The market for loanable funds

This post is based on the market for loanable funds as it is presented in Gregory Mankiw's introductory textbook.

It looks at the market for loanable funds which determines the short-run interest rate.

The idea of this topic is to get rudimentary understanding of how interest rates are determined in the short-run.  It is also useful to show how the market allocates savings and investments in the economy.

market_for_loanable_funds

In the diagram above, you can see that the supply of loanable, which is the countries savings, is upward sloping. That tells us that the higher the interest rate, which should be thought of how much you earn for saving, the more people are willing to save. It also tells us that the demand for savings is downward sloping, which says the cheaper money is to borrow, the more likely people are to borrow.

Assumptions

  • The interest rate is the same for borrowers and lenders.
  • There is only one lending institution who charges the one interest rate (thus there are no share markets etc. which is unrealistic but a good simplification to get a base understanding).
  • The economy is a closed economy - i.e there is no interactions with overseas countries.

Factors which influence demand

The demand for loanable funds depends on how much people want to invest.

It is important to note that in macroeconomics, invest means spending money on building factories and equipment for producing goods within the economy and not buying shares etc. (remember, the only place you can invest within this economy is the market for loanable funds).

 

Factors which influence supply

S = Y - C - G

where

Y is the total income of the country

C is how much of the country spends on consuming goods

G is how much the government spends on consuming goods

Savings should be thought as of the money left over after the government and people have consumed goods.

From this we can infer that anything which causes consumers to spend less on consumption will lead to a higher level of savings and also anything which leads to the government reducing its spending (thus, them saving their tax revenue) will also increase the supply of savings.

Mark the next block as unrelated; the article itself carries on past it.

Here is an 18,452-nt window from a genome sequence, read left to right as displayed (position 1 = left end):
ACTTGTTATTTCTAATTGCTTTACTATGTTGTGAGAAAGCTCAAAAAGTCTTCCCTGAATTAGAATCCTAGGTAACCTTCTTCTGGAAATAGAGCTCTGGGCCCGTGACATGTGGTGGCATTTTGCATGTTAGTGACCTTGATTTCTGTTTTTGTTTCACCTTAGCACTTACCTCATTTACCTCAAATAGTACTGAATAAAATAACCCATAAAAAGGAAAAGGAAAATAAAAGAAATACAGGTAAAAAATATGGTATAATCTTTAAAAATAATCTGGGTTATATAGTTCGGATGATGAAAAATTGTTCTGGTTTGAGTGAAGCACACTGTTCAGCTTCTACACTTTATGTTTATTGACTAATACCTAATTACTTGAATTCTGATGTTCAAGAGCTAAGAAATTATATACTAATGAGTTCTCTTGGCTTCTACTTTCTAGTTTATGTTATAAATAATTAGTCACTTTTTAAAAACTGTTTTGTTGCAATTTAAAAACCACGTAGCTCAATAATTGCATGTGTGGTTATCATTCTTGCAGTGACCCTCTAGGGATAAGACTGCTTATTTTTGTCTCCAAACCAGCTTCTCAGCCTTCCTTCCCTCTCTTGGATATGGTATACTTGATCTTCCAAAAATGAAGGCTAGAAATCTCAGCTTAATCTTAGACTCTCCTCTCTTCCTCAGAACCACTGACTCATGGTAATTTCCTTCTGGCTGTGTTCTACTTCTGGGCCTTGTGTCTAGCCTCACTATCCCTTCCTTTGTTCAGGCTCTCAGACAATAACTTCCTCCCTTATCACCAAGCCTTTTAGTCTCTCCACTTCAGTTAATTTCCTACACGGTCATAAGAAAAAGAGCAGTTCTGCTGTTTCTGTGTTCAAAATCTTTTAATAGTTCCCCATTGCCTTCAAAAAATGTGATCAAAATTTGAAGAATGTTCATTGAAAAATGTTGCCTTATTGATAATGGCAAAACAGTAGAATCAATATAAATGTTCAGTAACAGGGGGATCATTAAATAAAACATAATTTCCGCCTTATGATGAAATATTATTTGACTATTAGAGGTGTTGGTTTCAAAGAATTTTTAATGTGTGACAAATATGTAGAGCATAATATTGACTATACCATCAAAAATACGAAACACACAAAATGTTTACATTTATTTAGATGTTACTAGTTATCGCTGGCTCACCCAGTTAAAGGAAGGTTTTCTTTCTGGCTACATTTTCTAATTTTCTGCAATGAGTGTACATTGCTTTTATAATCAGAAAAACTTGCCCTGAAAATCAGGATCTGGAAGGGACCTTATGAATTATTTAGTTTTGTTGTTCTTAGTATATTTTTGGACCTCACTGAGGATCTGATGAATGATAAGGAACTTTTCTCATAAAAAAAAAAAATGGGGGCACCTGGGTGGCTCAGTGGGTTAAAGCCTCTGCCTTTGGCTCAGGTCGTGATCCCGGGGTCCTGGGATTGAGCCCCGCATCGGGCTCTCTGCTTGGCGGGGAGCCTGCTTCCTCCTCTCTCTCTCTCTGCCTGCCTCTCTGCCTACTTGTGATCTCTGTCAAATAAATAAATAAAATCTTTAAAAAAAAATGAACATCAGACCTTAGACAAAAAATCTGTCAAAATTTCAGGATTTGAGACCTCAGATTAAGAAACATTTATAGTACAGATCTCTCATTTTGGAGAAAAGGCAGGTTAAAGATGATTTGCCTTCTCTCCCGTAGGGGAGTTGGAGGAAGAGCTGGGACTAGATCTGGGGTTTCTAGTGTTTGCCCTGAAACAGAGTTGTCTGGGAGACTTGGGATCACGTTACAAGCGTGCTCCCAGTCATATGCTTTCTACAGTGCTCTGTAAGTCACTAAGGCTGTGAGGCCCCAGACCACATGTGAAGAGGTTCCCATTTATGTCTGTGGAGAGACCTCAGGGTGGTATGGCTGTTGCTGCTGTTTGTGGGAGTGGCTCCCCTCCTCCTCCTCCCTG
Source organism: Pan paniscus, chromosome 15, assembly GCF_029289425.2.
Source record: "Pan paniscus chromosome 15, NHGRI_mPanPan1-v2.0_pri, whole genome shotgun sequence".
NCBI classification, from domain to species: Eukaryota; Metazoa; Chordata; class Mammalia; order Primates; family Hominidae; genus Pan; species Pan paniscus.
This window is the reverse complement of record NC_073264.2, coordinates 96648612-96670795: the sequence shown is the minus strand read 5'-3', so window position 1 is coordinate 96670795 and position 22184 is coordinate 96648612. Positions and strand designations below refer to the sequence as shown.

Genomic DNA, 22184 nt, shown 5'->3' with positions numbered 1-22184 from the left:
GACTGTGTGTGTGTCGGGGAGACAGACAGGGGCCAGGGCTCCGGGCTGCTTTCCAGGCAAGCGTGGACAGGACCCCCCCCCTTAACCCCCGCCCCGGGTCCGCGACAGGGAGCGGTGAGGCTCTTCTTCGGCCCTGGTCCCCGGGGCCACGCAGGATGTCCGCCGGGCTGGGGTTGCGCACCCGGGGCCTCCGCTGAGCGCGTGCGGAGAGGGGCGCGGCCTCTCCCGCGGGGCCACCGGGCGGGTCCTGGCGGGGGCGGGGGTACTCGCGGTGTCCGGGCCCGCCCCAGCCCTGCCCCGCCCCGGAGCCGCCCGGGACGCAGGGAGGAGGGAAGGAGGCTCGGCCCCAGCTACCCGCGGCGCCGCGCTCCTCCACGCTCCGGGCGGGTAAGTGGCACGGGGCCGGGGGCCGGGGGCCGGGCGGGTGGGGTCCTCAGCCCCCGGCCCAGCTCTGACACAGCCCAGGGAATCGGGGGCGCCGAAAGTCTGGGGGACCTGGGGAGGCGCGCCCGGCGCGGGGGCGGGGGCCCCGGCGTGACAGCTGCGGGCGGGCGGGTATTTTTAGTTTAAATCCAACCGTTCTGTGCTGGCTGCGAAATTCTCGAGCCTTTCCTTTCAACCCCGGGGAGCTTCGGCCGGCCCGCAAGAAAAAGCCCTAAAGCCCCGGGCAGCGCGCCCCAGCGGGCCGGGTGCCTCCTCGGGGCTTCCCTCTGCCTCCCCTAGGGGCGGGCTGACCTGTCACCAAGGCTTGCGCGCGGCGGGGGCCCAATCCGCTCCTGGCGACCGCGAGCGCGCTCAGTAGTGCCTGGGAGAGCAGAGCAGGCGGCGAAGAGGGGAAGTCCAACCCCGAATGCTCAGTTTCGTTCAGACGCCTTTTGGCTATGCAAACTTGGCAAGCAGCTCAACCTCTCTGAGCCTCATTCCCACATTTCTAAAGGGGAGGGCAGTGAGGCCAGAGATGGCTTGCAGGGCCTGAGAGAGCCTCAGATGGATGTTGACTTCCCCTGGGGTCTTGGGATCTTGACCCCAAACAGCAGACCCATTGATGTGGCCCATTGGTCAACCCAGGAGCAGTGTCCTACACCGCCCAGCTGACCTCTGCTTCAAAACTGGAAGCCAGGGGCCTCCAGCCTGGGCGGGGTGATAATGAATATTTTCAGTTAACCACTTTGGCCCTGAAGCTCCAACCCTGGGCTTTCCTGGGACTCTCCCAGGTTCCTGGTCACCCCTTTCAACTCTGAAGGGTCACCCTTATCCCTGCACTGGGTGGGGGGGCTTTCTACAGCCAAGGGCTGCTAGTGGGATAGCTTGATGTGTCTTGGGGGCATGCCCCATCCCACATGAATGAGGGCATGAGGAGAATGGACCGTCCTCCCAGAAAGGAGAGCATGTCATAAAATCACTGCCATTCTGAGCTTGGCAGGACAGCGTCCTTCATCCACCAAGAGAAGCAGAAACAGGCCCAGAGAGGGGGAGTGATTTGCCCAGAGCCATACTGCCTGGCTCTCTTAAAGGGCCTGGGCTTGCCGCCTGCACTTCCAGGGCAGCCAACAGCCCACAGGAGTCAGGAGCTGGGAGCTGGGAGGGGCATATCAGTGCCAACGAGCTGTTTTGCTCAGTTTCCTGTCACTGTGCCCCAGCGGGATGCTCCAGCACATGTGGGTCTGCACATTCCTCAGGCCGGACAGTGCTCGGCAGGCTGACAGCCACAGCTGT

The main question you should be asking yourself before conducting supply-and-demand analysis on the market for loanable funds is "will this change how much people save, or how much they invest". If it affects savings, you should shift supply. If it affects investment, you should move demand.

What factors shift demand to the left - a reduction in demand?

  • Increased tax on investment earnings

supply_of_loanable_funds_negative_demand_shift

A negative shock to demand causes the demand curve to shift to the left. This reduces the interest rate and decreases the quantity of loanable funds.

What factors shift demand to the right - an increase in demand?

  • Increased tax on consumption
  • Tax benefits for savings

supply_of_loanable_funds_positive_demand_shock

When the economy experiences a positive shock to demand, this causes the demand curve to shift to the right. This causes the interest rate to increase and the quantity of loanable funds to also increase.

What factors shift supply to the left - a reduction in supply?

  • Government running a deficit (this is called 'crowding out' affect because the government crowds out the private sector)

supply_of_loanable_funds_negative_supply_shock

A negative supply shock shifts the supply curve to the left. This causes the interest rate to increase and the quantity of loanable funds to decrease.

What factors shift supply to the right - an increase in supply?

  • Governments running a surplus

supply_of_loanable_funds_positive_supply_shock

A positive supply shock causes the supply curve to shift to the right. This causes the interest rate to decrease and the quantity of loanable funds to decrease.

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